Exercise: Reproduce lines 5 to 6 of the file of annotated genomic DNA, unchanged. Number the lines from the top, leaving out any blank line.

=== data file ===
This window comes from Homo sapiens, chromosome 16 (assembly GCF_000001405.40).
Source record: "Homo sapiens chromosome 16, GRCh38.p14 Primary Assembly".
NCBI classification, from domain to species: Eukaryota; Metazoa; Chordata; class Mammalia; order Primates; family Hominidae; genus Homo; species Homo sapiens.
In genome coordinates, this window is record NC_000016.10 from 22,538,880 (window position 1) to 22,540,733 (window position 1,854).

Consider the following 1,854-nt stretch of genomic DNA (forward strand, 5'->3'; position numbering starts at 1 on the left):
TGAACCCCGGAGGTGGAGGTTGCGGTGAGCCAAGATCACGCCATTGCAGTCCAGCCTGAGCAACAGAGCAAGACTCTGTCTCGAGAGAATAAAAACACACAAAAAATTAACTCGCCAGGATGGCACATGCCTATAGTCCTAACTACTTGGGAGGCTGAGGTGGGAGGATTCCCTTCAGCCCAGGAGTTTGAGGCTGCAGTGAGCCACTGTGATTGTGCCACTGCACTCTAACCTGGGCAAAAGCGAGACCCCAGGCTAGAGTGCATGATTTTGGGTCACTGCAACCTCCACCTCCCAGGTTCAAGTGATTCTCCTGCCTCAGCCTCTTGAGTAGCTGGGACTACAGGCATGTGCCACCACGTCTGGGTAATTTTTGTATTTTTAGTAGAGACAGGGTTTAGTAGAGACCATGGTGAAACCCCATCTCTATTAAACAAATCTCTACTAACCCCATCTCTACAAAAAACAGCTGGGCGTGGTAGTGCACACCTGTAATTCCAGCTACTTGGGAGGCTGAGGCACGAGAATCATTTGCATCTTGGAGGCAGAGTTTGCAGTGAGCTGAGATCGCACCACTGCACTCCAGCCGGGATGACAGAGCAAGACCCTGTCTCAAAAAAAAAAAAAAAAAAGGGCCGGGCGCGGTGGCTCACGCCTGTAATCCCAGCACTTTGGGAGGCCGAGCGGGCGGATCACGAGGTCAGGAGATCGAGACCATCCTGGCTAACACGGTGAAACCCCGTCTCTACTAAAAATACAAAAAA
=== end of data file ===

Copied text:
Consider the following 1,854-nt stretch of genomic DNA (forward strand, 5'->3'; position numbering starts at 1 on the left):
TGAACCCCGGAGGTGGAGGTTGCGGTGAGCCAAGATCACGCCATTGCAGTCCAGCCTGAGCAACAGAGCAAGACTCTGTCTCGAGAGAATAAAAACACACAAAAAATTAACTCGCCAGGATGGCACATGCCTATAGTCCTAACTACTTGGGAGGCTGAGGTGGGAGGATTCCCTTCAGCCCAGGAGTTTGAGGCTGCAGTGAGCCACTGTGATTGTGCCACTGCACTCTAACCTGGGCAAAAGCGAGACCCCAGGCTAGAGTGCATGATTTTGGGTCACTGCAACCTCCACCTCCCAGGTTCAAGTGATTCTCCTGCCTCAGCCTCTTGAGTAGCTGGGACTACAGGCATGTGCCACCACGTCTGGGTAATTTTTGTATTTTTAGTAGAGACAGGGTTTAGTAGAGACCATGGTGAAACCCCATCTCTATTAAACAAATCTCTACTAACCCCATCTCTACAAAAAACAGCTGGGCGTGGTAGTGCACACCTGTAATTCCAGCTACTTGGGAGGCTGAGGCACGAGAATCATTTGCATCTTGGAGGCAGAGTTTGCAGTGAGCTGAGATCGCACCACTGCACTCCAGCCGGGATGACAGAGCAAGACCCTGTCTCAAAAAAAAAAAAAAAAAAGGGCCGGGCGCGGTGGCTCACGCCTGTAATCCCAGCACTTTGGGAGGCCGAGCGGGCGGATCACGAGGTCAGGAGATCGAGACCATCCTGGCTAACACGGTGAAACCCCGTCTCTACTAAAAATACAAAAAA